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Why MacBook Air Reigns Supreme

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Jason Cross over at MacWorld takes a shot at explaining why none of the PC manufacturers were able to lay claim to the ultra thin laptop market despite delivering ultra thin models to the market years before Apple did with the MacBook Air. Jason believes the PC manufacturers did not try hard enough with their product lines and threw in the towel too soon. He is right to point out that the the PC manufacturers should have persevered despite lukewarm market response to their introductory versions. It is always hard to have the courage to stick with a product line when the short-term market indicators are telling you otherwise. Technology vendors cannot always look at short-term market signals as reliable indicators of long-term market direction. You can look to the market for clues on incremental innovation but not necessarily for disruptive innovation. You are on your own, especially when you are trying to create a new market segment. It was important for vendors to tease out that the market response was weak because of the price and the low initial demand was not a knock on the overall value proposition of a ultra thin and lightweight laptop. Those that firmly believed in their vision and the value proposition of ultra lightweight laptops would have stuck with the pursuit of that vision and would have arrived at the incremental innovations necessary to fix the most glaring feature liabilities such as low battery life.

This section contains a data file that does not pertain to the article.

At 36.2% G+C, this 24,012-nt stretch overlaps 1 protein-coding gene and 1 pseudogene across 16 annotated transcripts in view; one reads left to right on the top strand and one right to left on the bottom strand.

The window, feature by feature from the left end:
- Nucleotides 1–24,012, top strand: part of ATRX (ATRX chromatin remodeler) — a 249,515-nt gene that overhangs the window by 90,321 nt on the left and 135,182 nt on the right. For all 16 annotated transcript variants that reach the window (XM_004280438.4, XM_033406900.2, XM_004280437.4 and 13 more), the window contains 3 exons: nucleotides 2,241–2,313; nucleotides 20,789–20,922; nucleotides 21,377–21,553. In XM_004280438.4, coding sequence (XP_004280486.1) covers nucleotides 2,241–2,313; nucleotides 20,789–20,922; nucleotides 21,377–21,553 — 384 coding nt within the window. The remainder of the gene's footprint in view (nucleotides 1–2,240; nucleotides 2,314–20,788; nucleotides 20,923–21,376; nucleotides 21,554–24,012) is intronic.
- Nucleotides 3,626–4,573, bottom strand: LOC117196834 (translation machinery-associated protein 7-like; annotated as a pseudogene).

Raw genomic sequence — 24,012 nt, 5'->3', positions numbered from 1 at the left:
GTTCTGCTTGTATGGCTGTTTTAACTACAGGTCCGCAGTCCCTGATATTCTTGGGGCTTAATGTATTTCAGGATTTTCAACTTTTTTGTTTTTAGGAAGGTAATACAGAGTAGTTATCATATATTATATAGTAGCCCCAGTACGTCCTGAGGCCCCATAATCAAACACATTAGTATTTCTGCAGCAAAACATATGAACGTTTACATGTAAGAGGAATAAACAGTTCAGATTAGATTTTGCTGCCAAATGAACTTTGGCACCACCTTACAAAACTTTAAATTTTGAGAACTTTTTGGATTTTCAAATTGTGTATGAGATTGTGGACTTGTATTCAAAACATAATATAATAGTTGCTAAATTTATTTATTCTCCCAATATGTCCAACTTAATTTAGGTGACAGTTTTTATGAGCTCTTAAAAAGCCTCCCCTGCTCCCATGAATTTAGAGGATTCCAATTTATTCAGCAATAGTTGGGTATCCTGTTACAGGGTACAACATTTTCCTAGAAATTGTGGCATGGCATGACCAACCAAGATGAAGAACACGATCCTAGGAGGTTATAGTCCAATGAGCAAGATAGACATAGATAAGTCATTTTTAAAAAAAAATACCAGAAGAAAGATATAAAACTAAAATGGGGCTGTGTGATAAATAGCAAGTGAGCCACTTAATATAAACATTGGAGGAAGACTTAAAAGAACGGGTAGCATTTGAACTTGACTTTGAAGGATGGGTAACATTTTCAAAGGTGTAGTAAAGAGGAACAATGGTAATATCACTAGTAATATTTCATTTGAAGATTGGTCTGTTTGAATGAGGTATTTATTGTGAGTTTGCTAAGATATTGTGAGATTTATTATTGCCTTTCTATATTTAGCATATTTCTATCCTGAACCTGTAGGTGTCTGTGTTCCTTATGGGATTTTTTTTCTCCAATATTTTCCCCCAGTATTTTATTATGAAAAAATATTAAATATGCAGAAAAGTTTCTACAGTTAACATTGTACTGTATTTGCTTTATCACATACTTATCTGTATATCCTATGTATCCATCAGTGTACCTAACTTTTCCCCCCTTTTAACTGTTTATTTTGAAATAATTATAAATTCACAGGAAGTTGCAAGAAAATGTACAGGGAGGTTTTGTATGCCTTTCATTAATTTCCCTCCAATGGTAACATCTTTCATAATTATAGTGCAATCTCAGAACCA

However that’s not what happened with the PC vendors. They either shut down entire product lines or did not invest enough to make meaningful improvements in the product lines. Apple in the meantime addressed the challenges quite creatively (case-less SSD, unibody design, packing more lithium-polymer for longer battery-life etc) and delivered a product that quite rightfully gave them the bragging rights and the lions share of the market. Apple is finding it hard to keep up with the demand for Macbook Air. Good problem to have. IMO, this does not mean that the PC vendors could not match Apple’s innovation. Quite the contrary, I suspect they would have arrived at similarly creative solutions through sheer persistence and it’s twin brother: serendipity. Lesson learned: good things happen to those that stick with the program, especially when you strongly believe in the long-term vision of the product and the value it creates. Of course, figuring out when to stick with it and when to cut your losses and run is not a science and not something that can be easily distilled into a formula. That’s where visionary leadership, intuition honed through experience and sometimes sheer maniacal doggedness come into the picture. As long as Steve Jobs is at the helm that’s one area where Apple clearly has the edge.


Written by Varma Chanderraju

August 22, 2011 at 12:44 pm

Posted in Apple, Innovation

Tagged with ,

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